For the second practice day of the 2014 season, young football players at Sacramento Charter High School stuck to the fundamentals.
Dressed in shorts and T-shirts – no pads yet – they practiced running routes and blocking, thuds and grunts audible on the sideline as bodies met soft pads held up by other players. Head Coach Paul Doherty moved among them, correcting footwork and offering advice.
“You gotta make the block that makes sense,” Doherty repeatedly told his players.
As Doherty and his coaching staff prepare their players to hit opposing ball carriers, they’re anticipating some new, statewide restrictions. A bill signed into law by Gov. Jerry Brown earlier this summer will limit high school teams to two full-contact practices a week during the 2015 season and after.
Sign Up and Save
Get six months of free digital access to The Sacramento Bee
California’s action points to a sea change in how America perceives its most popular sport. As the perils of football have become undeniable, highlighted by mounting evidence of severe damage to the brains of professional and college athletes, youth football programs are scrambling to adjust.
That the most populous state in the nation has imposed broad controls on youth football illustrates how widely concerns about potentially debilitating head injuries have penetrated the public consciousness. It has sharpened parental fears about signing kids up for a sport distinguished by its speed and violence.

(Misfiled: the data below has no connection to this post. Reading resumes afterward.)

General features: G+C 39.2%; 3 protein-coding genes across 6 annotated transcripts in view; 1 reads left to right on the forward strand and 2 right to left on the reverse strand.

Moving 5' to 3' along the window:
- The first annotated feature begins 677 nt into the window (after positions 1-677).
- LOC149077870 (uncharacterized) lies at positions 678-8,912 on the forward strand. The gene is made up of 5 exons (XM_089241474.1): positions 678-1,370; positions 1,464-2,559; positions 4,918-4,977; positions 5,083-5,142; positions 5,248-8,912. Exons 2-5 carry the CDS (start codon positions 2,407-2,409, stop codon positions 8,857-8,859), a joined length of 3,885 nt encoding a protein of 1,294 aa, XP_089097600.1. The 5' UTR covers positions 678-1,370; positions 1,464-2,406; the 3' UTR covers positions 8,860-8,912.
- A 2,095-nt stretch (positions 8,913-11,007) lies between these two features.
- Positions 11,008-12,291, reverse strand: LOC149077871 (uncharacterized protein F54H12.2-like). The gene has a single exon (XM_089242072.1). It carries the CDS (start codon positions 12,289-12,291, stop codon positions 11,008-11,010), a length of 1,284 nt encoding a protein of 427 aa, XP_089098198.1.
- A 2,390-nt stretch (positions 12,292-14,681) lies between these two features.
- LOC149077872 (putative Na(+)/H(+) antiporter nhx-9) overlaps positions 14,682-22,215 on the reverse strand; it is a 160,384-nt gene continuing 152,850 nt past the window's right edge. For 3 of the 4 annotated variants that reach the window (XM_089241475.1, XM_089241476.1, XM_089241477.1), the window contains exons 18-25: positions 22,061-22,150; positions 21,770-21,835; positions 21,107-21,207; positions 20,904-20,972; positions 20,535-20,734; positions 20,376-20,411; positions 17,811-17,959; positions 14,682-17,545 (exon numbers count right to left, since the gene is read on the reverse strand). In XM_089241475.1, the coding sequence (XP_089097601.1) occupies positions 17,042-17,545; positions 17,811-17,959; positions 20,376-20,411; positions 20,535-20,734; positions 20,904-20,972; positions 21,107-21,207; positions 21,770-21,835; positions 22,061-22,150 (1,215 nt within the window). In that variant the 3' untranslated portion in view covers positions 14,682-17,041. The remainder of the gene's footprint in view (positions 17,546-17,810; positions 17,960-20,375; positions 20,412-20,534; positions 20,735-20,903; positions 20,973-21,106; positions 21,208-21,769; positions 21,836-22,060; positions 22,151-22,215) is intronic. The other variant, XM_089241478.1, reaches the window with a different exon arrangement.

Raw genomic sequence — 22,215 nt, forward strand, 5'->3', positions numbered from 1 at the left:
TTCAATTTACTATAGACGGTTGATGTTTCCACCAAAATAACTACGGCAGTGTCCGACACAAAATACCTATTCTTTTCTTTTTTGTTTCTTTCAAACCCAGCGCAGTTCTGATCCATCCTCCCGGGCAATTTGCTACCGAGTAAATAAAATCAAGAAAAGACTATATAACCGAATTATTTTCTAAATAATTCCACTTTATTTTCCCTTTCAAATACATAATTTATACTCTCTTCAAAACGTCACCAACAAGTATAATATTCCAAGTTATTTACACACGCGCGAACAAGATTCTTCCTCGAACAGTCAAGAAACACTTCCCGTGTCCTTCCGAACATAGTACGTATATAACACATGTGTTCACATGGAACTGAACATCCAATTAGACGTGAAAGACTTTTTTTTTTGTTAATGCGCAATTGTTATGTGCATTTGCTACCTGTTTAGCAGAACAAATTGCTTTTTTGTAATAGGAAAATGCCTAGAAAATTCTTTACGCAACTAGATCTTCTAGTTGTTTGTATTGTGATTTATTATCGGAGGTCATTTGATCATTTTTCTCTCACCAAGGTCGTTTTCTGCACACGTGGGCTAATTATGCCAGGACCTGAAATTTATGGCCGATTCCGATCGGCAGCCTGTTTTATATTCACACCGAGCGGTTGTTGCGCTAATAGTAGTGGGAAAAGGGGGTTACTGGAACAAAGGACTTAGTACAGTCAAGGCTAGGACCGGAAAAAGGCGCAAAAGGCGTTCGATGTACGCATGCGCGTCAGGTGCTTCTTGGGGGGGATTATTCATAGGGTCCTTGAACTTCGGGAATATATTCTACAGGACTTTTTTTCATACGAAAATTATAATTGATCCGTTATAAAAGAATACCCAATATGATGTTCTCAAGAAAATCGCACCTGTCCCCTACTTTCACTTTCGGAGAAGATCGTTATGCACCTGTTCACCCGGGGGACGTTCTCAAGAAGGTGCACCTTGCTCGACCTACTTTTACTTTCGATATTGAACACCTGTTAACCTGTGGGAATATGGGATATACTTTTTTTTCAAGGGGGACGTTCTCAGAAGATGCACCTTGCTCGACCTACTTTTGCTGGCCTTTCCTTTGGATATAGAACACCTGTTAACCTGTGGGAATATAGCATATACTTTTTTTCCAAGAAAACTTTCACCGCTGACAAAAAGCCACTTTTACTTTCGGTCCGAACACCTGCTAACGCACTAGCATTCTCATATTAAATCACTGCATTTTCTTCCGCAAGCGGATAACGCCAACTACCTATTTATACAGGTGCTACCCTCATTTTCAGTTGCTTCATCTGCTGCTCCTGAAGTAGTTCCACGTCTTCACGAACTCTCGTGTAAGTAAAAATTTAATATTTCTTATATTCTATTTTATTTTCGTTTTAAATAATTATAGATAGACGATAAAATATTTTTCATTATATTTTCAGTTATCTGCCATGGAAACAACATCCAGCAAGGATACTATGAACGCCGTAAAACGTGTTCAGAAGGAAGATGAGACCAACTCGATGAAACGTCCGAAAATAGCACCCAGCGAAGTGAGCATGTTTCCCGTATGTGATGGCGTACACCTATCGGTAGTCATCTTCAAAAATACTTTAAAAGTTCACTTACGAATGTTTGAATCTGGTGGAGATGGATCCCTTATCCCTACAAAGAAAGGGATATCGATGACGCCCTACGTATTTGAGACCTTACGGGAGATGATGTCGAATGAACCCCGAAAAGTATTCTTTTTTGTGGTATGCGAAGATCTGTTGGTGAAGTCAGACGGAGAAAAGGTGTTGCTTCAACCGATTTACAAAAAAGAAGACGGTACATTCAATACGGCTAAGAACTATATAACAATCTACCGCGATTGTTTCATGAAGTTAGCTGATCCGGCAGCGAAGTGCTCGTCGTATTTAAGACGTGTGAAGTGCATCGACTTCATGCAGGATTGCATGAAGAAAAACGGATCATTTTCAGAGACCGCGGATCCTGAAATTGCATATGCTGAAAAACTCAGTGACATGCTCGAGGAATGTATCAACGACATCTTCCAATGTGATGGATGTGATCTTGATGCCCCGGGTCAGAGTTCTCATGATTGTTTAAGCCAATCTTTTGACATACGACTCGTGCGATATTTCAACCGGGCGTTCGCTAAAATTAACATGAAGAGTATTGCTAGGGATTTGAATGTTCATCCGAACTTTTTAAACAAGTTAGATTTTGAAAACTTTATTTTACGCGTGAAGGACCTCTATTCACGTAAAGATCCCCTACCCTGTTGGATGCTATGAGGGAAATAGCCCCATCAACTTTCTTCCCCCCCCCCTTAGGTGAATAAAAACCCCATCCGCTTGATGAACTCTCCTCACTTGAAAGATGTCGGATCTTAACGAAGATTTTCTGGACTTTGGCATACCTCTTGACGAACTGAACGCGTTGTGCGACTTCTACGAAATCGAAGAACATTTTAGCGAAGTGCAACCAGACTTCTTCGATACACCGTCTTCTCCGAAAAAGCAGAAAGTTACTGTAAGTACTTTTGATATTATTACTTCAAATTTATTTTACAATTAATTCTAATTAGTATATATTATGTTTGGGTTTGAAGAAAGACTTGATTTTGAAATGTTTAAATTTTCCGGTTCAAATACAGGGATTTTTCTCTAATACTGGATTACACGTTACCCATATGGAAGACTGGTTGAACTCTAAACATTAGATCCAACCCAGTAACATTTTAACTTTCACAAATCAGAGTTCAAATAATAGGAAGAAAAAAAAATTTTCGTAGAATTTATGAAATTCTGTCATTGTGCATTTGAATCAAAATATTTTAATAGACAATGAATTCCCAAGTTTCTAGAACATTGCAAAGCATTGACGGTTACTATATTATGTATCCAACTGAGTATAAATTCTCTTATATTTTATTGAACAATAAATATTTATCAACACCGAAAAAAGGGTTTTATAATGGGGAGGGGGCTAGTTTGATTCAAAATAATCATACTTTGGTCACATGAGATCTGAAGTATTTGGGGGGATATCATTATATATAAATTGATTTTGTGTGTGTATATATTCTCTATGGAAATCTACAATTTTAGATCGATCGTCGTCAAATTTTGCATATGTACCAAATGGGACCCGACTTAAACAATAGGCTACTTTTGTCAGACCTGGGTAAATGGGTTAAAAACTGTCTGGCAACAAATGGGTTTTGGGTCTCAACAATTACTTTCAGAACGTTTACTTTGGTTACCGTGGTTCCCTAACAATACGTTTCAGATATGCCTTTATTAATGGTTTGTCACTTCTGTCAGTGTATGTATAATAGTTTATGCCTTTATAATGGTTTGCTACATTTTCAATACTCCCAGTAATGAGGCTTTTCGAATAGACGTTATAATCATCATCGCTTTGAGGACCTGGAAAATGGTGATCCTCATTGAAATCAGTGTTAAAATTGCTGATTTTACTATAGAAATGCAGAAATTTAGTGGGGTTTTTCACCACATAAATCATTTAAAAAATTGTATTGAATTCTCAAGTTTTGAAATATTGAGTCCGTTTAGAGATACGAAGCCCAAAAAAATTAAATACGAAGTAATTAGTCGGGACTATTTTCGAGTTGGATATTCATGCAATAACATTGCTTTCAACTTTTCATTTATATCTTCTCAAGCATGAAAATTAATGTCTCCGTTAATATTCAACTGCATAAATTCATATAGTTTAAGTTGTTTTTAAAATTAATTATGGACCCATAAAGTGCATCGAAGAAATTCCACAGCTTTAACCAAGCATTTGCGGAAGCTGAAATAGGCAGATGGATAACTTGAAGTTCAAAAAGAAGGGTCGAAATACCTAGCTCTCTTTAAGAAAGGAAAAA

“In 2013 there was a lot of focus on the concussion issue – Junior Seau of the Chargers committed suicide, there’s issues of how his football career played into that,” said Assemblyman Ken Cooley, D-Rancho Cordova, who sponsored Assembly Bill 2127.
In the aftermath of Seau’s death, Cooley said, “parents would volunteer they’ve got a new baby boy, and it’s like, ‘I hope he doesn’t want to play football.’ ”
It’s not just the California Legislature. Sports organizations have changed their rules, reflecting heightened awareness of football’s hazards.
Pop Warner, the iconic youth football league, announced in 2012 that contact drills could account for only one-third of practices. Football-fevered Texas limits high school teams to 90 minutes of full-contact practice a week. And the California Interscholastic Federation, which oversees school sports, backed Cooley’s bill.
“Inherently, coaches want to keep kids safe,” said Roger Blake, executive director of the California Interscholastic Federation. “But they also want to win the game. Part of the problem and challenge we have is to constantly remind coaches, you’re not going to win the game if your players can’t perform.”
Efforts to reform football practices trail questions about how severe the risks are and how safe it is possible to make a game founded on toughness. Advocates acknowledge that, short of banning the sport, some level of risk will remain.